Fifteen out of the 36 states of the federation have issued N595.3billion (about $1.6billion) in bonds from the domestic capital market in the last seven years.
Leading the states is Lagos, which issued about N312 billion worth of bond instruments in four years. Lagos, the most vibrant of all the states in Nigeria in internal revenue generation, accounted for more than half the total issuance in the debt market in the review period.
According to a recent report on Nigerian States and their Credit Worthiness by Moody’s Investors Service, “The number of states tapping the domestic capital market tripled in this period.”
Meanwhile, as of 2017, Lagos is the most heavily indebted of all the states with the largest external debt of $1.5 billion and the largest domestic debt stock at N363 billion (about $1 billion). Delta State, one of the oil- rich states, which enjoys extra revenue from derivation besides the general monthly federal allocation from the central purse came behind Lagos with N50billion debt from a state bond that was issued in 2011. Osun, one of the poorest states in the federation in terms of revenue generation and least earner from the federal purse, borrowed N41.4billion from the debt market in 2012 and 2013 respectively.
The state issued N30billion worth of bond in 2012 and later visited the capital market for N11.4billion in 2013. Though Lagos is the most indebted state in the federation as of 2017, Osun state is more burdened with debt compared to any other state in the country considering its lean revenue sources. Plateau, a non-oil producing state in the North-central space of the federation ranked fourth on the domestic debt table with N28.2billion, which it borrowed in 2015.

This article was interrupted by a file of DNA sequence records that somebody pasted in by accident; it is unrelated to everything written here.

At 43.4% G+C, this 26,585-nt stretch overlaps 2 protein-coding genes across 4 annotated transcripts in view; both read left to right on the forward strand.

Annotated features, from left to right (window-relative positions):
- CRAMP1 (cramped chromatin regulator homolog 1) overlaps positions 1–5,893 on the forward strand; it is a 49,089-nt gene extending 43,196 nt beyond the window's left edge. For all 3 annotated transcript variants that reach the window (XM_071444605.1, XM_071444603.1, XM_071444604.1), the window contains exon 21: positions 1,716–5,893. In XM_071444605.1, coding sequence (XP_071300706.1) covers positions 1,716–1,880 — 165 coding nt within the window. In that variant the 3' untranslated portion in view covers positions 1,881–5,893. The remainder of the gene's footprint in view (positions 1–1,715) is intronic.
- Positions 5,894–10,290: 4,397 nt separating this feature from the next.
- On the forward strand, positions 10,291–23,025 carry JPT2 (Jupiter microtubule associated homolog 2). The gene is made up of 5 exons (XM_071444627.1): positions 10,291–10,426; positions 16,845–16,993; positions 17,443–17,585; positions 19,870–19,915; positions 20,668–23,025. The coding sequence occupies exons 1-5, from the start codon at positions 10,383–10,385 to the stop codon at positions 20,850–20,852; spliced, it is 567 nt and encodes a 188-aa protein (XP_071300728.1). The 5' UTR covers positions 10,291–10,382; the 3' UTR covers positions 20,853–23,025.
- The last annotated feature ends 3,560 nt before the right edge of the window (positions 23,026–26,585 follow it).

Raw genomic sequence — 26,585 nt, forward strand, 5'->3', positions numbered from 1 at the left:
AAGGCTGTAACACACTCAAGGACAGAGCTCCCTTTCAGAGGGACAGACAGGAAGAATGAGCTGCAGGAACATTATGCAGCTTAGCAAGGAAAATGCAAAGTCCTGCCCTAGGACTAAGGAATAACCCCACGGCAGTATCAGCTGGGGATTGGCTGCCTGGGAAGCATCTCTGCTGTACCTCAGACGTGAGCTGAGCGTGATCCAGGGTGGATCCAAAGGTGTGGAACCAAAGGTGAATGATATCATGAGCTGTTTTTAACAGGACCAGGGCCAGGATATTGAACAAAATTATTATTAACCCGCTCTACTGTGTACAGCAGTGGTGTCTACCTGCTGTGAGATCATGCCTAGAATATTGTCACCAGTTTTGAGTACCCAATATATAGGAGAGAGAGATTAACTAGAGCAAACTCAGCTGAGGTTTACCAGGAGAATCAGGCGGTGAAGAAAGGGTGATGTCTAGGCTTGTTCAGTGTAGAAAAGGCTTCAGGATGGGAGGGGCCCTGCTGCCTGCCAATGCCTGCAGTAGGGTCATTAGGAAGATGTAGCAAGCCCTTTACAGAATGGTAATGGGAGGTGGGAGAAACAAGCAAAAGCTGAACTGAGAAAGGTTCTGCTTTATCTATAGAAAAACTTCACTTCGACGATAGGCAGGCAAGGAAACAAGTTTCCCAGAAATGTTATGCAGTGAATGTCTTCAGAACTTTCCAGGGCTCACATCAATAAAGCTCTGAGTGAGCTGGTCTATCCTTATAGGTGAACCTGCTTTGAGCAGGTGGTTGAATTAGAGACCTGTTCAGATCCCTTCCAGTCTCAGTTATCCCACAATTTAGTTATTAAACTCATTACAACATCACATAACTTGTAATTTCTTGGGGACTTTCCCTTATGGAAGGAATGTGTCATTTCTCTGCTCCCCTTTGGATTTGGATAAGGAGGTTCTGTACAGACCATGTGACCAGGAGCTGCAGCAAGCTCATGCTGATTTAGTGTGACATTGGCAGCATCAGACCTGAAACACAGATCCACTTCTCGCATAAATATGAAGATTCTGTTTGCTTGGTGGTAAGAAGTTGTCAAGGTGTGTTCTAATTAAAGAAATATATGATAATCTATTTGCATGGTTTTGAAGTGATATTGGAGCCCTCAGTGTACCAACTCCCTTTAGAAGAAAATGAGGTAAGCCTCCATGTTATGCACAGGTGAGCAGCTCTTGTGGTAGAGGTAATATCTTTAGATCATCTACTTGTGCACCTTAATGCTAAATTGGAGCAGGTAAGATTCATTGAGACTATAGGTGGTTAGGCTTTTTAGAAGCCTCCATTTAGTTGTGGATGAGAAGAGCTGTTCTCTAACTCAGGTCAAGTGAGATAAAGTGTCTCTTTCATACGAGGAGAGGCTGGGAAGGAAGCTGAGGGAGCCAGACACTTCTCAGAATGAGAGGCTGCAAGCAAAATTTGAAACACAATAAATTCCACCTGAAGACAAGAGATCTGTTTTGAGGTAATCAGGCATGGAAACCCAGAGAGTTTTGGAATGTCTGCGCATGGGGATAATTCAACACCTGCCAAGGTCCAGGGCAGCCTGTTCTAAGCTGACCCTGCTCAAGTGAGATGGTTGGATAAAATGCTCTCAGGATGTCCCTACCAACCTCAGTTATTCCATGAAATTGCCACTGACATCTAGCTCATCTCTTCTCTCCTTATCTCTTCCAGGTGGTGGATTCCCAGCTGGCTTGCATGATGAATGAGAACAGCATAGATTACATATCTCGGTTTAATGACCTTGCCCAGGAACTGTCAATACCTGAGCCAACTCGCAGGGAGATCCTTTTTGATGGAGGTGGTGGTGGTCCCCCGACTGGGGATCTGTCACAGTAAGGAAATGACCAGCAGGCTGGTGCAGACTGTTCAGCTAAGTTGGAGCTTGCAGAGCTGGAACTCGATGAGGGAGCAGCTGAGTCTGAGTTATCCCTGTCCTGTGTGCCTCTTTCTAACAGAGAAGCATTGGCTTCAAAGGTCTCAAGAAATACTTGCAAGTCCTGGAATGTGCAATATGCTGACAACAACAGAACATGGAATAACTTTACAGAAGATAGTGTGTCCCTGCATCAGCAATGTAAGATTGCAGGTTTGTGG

Other states on the debt list of the local capital market include Ondo, N27billion; Ekiti and Gombe raised N25billion a piece from the bond market in two tranches respectively. Niger raised N21billion in two tranches while Benue’s N18billion was raised both in 2011 and 2015 respectively. Among the top 10 leading debtors in the bond market is Bauchi with N15billion in 2014.
According to Moody’s Investors Services unit, the debt of Lagos state does not weigh on its revenue, as deductions are made from Lagos’ statutory allocations for external debt service and domestic debt service for which there is IPSO contract. In 2017, these deductions reduced Lagos’ total gross allocation by more than 80 percent. However, Lagos’ ability to raise internally generated revenue (IGR), combined with a larger value added tax (VAT) allocation, means that the state is not as reliant on Federation Account allocations as its peers.
Furthermore, although Lagos is the most heavily indebted state in Nigeria, its debt-to-revenue ratio is low relative to Nigerian state peers that rely primarily on statutory revenue.
“A key differentiator for Nigerian states is their ability to generate IGR, which is made up of income tax, property taxes and other levies the state may choose to impose. IGR, like VAT, is relatively stable and has proved to be resilient when the oil price dropped sharply. As such, those states that are able to raise significant IGR have more predictable revenue and greater fiscal flexibility”, says Moody’s.